Study shows that Facebook, Instagram, Twitter, and YouTube still fail to curb the spread of manipulation on the platforms

A NATO-Linked report states that Facebook, Twitter, and Google fail to tackle the manipulations on their platforms. The findings follow a four-month experiment and a year later after the US presidential election.

The researchers at the NATO Strategic Communication Center of Excellence started this experiment and ran it for four months starting in May. This experiment took place to test the ability of these largest social media platforms including Facebook, Twitter, YouTube and Instagram to how efficiently they can detect malicious activities on the platforms. The researchers purchase social media engagement on 105 various posts from four different social media platforms from Manipulation Service Providers (MSPs), this company provides clients the ability to purchase clicks and inflate their presence on social networks. To purchase 3,530 comments, 25,750 likes, 20,000 views and 5,100 followers across four different social channels, it costed NATO StratCom around 300 euros. The researchers easily identified more than 18,739 accounts in total that were being used for the purchased interactions and the detection of these accounts helped the researchers to identify other inauthentic accounts or pages these accounts were interacting with.

This chart highlights how many likes, comments, views, or followers it is possible to buy for 10 Euro or 11 Dollars.

The cost of manipulation is a good indicator of how effectively social media platforms are at combating manipulation.


The result of this experiment displayed that even four weeks after the purchase, 4 in 5 of the purchased engagements were still online and three weeks after some sample of fake accounts were reported to the companies, more than 95% of these accounts were still active. These findings were released on 5th December with some selected media outlets and according to this report malicious and inauthentic content enabled by MSPs will often operate without being noticed by the social media platform authorities which means that the risk of attempts by non-government actors and ill-intentioned parties will also not be effectively detected or tackled. According to the report, social media manipulation is the new strategy used by antagonists to influence the elections and to polarize the opinions of the public as well.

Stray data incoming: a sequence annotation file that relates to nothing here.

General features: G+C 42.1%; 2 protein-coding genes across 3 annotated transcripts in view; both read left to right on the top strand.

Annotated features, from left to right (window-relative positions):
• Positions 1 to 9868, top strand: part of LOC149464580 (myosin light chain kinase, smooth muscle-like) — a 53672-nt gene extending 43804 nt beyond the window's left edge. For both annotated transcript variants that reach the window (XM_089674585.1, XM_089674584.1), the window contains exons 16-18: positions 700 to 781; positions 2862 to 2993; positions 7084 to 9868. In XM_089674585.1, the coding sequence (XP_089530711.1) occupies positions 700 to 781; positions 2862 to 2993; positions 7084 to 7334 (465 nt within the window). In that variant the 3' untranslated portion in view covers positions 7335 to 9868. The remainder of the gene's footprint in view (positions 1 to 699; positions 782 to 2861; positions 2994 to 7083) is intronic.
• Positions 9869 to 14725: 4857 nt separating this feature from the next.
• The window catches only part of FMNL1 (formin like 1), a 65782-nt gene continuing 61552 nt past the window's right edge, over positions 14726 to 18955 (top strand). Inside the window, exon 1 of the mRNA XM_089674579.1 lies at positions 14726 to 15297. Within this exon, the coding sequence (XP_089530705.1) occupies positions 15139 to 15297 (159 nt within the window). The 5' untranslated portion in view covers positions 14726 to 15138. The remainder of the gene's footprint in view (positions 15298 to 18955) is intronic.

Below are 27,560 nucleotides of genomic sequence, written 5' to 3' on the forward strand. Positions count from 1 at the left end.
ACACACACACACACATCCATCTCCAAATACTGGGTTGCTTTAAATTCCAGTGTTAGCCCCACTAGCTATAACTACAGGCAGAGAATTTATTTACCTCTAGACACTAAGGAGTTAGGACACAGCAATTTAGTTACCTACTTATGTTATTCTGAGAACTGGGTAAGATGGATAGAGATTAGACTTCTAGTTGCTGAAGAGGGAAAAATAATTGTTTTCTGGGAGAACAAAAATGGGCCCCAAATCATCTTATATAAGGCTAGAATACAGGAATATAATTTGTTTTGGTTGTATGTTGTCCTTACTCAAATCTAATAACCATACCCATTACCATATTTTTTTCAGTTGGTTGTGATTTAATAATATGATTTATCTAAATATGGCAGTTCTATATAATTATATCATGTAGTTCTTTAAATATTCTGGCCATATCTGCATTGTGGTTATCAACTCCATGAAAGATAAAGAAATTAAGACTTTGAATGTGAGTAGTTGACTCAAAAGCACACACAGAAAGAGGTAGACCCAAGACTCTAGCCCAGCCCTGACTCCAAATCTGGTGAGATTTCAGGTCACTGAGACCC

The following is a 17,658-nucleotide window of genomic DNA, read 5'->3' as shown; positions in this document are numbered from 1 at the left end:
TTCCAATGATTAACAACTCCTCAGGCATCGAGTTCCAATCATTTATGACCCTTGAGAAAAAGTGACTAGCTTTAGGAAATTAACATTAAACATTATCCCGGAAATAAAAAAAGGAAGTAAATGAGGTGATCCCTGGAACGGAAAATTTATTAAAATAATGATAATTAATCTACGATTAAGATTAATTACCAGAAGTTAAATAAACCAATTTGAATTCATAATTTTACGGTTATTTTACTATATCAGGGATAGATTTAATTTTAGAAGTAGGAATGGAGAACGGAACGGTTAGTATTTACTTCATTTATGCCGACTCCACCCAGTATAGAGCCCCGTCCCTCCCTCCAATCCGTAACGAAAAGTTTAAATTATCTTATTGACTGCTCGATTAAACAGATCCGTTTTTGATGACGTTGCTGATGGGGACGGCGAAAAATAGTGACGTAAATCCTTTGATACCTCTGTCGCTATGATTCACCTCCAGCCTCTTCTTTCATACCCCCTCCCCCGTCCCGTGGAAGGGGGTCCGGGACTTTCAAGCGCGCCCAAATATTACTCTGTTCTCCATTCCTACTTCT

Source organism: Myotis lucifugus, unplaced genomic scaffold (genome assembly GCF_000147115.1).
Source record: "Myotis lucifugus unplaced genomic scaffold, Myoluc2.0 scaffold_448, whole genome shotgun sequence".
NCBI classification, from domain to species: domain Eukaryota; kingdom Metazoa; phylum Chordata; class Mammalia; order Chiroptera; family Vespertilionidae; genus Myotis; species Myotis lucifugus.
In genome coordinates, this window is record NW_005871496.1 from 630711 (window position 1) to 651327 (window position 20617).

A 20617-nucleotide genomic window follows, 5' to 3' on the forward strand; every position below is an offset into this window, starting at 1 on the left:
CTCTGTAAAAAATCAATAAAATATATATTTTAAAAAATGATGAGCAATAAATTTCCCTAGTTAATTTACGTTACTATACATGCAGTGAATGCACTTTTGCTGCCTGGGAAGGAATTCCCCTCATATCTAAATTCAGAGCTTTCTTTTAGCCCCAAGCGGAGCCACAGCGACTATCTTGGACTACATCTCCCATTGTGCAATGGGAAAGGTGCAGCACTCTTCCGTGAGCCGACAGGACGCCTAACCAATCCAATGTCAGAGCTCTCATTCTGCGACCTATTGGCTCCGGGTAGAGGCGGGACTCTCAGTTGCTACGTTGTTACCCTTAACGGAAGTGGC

"While the different social media companies each have their strengths and weaknesses, one platform performs poorly no matter the criterion—Instagram was largely unable to detect and counter any manipulation.", explained the study. Adding further, "Instagram managed to remove only 5% of bought inauthentic comments and virtually none of the inauthentic likes or views were corrected. YouTube is the only platform that succeeded in reducing manipulated view counts."
NATO StratCom discovered that majority of the interactions driven on the inauthentic accounts were usually commercial in nature and on pages which were being used for brands or businesses but along with that, the researchers also detected that the same accounts were engaging with 721 political pages which included 52 official government profiles and also accounts of two heads of state as well. During the European parliamentary elections, so many accounts were observed and detected as fraudulent and according to the experts, these trends similar to the ones seen in Europe are now being discovered in the US election where the identified fraudulent accounts are now repurposed and relocation with the purpose of the 2020 US presidential elections.

How Social Media Companies are Failing to Combat Inauthentic Behavior Online

The people behind the interactions on these accounts are still unknown and we think the owner of the pages boosted could be paying MSPs for the engagement but this activity could be driven by supporters or opponents trying to smear some politician or a political group. The heart of the growing cottage industry originating in Russia used to sell clicks, comments and inflate the engagement on various social media platforms MSPs are used and if you take a look at it, they work openly and technically are not illegal. The researchers from NATO discovered hundreds of service providers originating from Russia and their services ranged from the use of bots to view videos and retweeting posts on Twitter to direct human involvements which can remain online for years before being discovered by anyone at all.

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